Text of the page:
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I have the following script that reads JSONified data from within a DIV, generates HTML with values using JavaScript, then sends them to another DIV.

What I'd like to improve is to remove HTML from JavaScript. Namely, not have HTML inside the JavaScript. I am not 100% on how to do this. I want "minimal work" but "most separation" of HTML and JS.

var selection = eval("(" + document.getElementById("result").innerHTML + ")");

/*
 * Relevant Example only:
 * selection[index].couplings = "[{"price":13.00,"description":"Couplings"}]";
 */

/**
 * Show Couplings
 */
if (selection[index].couplings != null)
{
    for (i = 0; i < selection[index].couplings.length; i++) {
        result += '<TR>';
        result += '<TD>' + selection[index].couplings[i].description + '</TD>';
        result += '<TD style="text-align: right;">' + moneyFormat(selection[index].couplings[i].price) + '</TD>';
        result += '</TR>';
    }
}

document.getElementById('couplings').innerHTML = result;


/*****************/
/* Number Format */
/*****************/
function moneyFormat(num) {
    return '$' + parseFloat(num).toFixed(2).replace(/(\d)(?=(\d{3})+\.)/g, "$1,").toString();
}
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1 Answer 1

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var selection = eval("(" + document.getElementById("result").innerHTML + ")");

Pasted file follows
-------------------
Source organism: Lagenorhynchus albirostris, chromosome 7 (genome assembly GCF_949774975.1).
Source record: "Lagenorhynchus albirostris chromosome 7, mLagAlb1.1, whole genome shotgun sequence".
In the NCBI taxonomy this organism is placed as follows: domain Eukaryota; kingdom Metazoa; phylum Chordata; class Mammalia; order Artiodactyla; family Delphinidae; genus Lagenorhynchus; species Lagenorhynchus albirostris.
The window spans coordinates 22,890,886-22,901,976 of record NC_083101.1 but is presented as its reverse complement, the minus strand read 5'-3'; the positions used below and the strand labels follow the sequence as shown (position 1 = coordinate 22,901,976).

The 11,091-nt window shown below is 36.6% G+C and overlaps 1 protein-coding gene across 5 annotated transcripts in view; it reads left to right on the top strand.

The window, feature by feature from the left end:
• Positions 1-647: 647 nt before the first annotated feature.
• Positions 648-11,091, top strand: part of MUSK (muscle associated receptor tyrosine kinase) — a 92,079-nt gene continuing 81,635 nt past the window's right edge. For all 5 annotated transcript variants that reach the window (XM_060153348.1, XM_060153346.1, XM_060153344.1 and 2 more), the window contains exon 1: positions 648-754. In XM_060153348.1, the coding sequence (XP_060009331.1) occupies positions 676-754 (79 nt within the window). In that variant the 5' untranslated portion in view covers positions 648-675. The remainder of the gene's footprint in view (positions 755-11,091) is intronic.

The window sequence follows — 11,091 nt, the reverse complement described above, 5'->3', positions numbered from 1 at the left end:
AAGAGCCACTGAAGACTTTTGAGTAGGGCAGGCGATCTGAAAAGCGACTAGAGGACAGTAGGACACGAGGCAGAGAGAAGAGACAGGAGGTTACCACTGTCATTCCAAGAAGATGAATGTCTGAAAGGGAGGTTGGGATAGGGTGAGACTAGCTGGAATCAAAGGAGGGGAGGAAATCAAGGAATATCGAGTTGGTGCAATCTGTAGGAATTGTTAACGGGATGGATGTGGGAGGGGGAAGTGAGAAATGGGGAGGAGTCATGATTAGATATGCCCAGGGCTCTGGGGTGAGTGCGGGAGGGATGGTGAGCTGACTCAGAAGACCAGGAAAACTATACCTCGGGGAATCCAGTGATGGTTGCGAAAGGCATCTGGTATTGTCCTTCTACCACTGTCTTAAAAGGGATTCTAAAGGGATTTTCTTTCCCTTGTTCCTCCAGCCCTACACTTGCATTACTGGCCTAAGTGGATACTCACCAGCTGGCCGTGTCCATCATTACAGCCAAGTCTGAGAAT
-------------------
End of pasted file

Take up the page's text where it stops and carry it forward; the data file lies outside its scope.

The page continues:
I'm assuming this is the part that reads the JSON? There's JSON.parse for that. Feed it a JSON string and it should give you the equivalent object. No need to use eval.

/*****************/
/* Number Format */
/*****************/
function moneyFormat(num) {
    return '$' + parseFloat(num).toFixed(2).replace(/(\d)(?=(\d{3})+\.)/g, "$1,").toString();
}

I would suggest putting functions and any other inert operations higher up in the code. It's mostly for readability, knowing what exists before trying to use them.

Another is that parseFloat may return NaN. You may want to guard by checking against isNaN before handing it over to other operations.

Lastly, concatenating a string to a number (i.e.: 'foo' + 2) will automatically coerce the number to a string. Therefore you don't need the trailing toString().

if (selection[index].couplings != null)
{
    for (i = 0; i < selection[index].couplings.length; i++) {
        result += '<TR>';
        result += '<TD>' + selection[index].couplings[i].description + '</TD>';
        result += '<TD style="text-align: right;">' + moneyFormat(selection[index].couplings[i].price) + '</TD>';
        result += '</TR>';
    }
}

There's 2 ways to avoid writing markup in JS. One would be to construct the elements using document.createElement or by using a template library and construct the markup elsewhere.

A third option, if you have ES6 at your fingertips is to use template strings. This allows you to write multi-line strings in JS. And guess what? We can do something like this:

result += `
  <tr>
    <td>${selection[index].couplings[i].description}</td>
    <td>${moneyFormat(selection[index].couplings[i].price)}</td>
  <tr>
`;
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1
  • \$\begingroup\$ thanks, as for the ES6, you suggest using HTML + JS variables inside HTML. So in a way just a more concise and convenient way to keep HTML with JS. Would it be correct to say that HTML and JS are okay to keep together just like it was in my Question? i.e. I don't have a good reason to go after separation of data & markup \$\endgroup\$
    – Dennis
    Jun 20, 2016 at 15:40

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